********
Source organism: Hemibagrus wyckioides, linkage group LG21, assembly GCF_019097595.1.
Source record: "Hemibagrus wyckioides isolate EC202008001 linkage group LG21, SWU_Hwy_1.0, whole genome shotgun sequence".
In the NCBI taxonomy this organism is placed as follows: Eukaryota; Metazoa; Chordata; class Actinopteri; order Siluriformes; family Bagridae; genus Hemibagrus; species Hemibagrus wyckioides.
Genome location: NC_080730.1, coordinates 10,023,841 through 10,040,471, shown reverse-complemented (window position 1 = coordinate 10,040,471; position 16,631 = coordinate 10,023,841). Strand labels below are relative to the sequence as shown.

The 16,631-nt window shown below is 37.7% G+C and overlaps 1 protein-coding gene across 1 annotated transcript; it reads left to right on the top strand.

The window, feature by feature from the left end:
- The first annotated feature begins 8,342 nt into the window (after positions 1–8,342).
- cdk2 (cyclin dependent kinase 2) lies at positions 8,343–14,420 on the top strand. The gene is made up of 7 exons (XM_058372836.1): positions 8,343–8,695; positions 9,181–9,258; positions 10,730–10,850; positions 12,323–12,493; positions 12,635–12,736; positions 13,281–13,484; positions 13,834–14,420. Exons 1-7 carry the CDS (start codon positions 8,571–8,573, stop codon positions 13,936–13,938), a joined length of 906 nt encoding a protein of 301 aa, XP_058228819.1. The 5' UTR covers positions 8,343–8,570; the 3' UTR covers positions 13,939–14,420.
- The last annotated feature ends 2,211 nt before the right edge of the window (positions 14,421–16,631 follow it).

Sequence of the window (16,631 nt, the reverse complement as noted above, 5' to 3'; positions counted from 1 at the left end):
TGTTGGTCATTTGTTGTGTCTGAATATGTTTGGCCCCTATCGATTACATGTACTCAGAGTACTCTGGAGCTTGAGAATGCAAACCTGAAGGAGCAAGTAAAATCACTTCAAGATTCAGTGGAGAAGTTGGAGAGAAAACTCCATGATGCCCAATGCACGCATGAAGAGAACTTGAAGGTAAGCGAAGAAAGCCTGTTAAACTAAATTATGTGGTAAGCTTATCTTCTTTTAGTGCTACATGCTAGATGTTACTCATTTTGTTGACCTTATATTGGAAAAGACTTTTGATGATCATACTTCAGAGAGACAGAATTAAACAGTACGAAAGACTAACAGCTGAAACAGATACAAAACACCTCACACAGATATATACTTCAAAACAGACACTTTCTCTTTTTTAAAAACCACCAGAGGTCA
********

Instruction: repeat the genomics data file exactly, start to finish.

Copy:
Source organism: Hemibagrus wyckioides, linkage group LG21, assembly GCF_019097595.1.
Source record: "Hemibagrus wyckioides isolate EC202008001 linkage group LG21, SWU_Hwy_1.0, whole genome shotgun sequence".
In the NCBI taxonomy this organism is placed as follows: Eukaryota; Metazoa; Chordata; class Actinopteri; order Siluriformes; family Bagridae; genus Hemibagrus; species Hemibagrus wyckioides.
Genome location: NC_080730.1, coordinates 10,023,841 through 10,040,471, shown reverse-complemented (window position 1 = coordinate 10,040,471; position 16,631 = coordinate 10,023,841). Strand labels below are relative to the sequence as shown.

The 16,631-nt window shown below is 37.7% G+C and overlaps 1 protein-coding gene across 1 annotated transcript; it reads left to right on the top strand.

The window, feature by feature from the left end:
- The first annotated feature begins 8,342 nt into the window (after positions 1–8,342).
- cdk2 (cyclin dependent kinase 2) lies at positions 8,343–14,420 on the top strand. The gene is made up of 7 exons (XM_058372836.1): positions 8,343–8,695; positions 9,181–9,258; positions 10,730–10,850; positions 12,323–12,493; positions 12,635–12,736; positions 13,281–13,484; positions 13,834–14,420. Exons 1-7 carry the CDS (start codon positions 8,571–8,573, stop codon positions 13,936–13,938), a joined length of 906 nt encoding a protein of 301 aa, XP_058228819.1. The 5' UTR covers positions 8,343–8,570; the 3' UTR covers positions 13,939–14,420.
- The last annotated feature ends 2,211 nt before the right edge of the window (positions 14,421–16,631 follow it).

Sequence of the window (16,631 nt, the reverse complement as noted above, 5' to 3'; positions counted from 1 at the left end):
TGTTGGTCATTTGTTGTGTCTGAATATGTTTGGCCCCTATCGATTACATGTACTCAGAGTACTCTGGAGCTTGAGAATGCAAACCTGAAGGAGCAAGTAAAATCACTTCAAGATTCAGTGGAGAAGTTGGAGAGAAAACTCCATGATGCCCAATGCACGCATGAAGAGAACTTGAAGGTAAGCGAAGAAAGCCTGTTAAACTAAATTATGTGGTAAGCTTATCTTCTTTTAGTGCTACATGCTAGATGTTACTCATTTTGTTGACCTTATATTGGAAAAGACTTTTGATGATCATACTTCAGAGAGACAGAATTAAACAGTACGAAAGACTAACAGCTGAAACAGATACAAAACACCTCACACAGATATATACTTCAAAACAGACACTTTCTCTTTTTTAAAAACCACCAGAGGTCA